The “male gaze” is the concept in which the white man–as the highest being on the social totem pole—looks at the woman and the woman being the object to be looked at, becomes the ideal of whatever the man wants her to be. This idea of the “male gaze” is most prominent in pop culture.
The invention of softwares such as Photoshop makes it that much easier for men to push for a specific image of the woman. The age of Kate Moss for example—that bonny, strung-out-on-drugs look—ran ramped in the 90s. “Heroin Chic” it was called, and within and without the fashion industry, this look was appealing to young women. The pushing of the idea that skinny women are more attractive than curvier women is an idea that we are still fighting this very day.
In ‘Ways of Seeing’ Berger uses the example of Adam and Eve realizing that they were naked after eating from the tree of knowledge. This example, among others, has been used for so long as a ploy to keep women subservient to men; it’s been used to make sure that women remain the object to be looked at and men to be the maker of that object.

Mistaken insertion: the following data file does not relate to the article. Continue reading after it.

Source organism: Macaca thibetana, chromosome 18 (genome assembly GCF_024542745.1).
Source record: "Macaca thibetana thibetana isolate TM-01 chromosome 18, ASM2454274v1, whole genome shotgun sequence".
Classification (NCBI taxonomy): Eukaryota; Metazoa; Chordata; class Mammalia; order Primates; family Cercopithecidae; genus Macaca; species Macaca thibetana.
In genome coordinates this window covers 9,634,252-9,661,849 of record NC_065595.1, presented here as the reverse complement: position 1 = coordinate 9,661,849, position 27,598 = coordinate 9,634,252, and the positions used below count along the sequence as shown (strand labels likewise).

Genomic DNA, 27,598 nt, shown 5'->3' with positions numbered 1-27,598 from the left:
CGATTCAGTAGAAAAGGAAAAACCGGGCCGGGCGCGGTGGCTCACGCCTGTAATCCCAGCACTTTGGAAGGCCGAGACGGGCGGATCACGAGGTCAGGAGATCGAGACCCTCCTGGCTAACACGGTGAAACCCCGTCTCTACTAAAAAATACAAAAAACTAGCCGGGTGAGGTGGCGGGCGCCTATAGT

Every once in a while, moments happen that remind me that we have a long way to go in our society. In a recent conversation with a friend of mine, I posed the question, “If you and your future wife are both working 9-5 shifts, and you get home at the same time, who is the one responsible for making dinner?”
“She is,” he nonchalantly replied.
“But why?” I pressed on, because in my mind, both parties would be coming home from a hard day at work, I saw no reason for the said wife to be the one who has to spend an additional hour or so on the stove.
“She’s the woman.” He simply replied. I then realized that no matter how far we think we have come, we still have a long way to go. The discussion turned into a two hour long debate, in which he pulled out the Bible and pointed out a famous verse which states wives are to be subservient to their husbands (Colossians 3:18).
While I am a devout Christian I feel as though this verse and many like it, have been used it to justify the exploitation of women. The nude painting, “Susannah & The Elders,” mentioned by Berger, is yet another biblical story which asserts that wrong or right, the male is to be the looker and the woman is to be looked at (Berger, pg.50).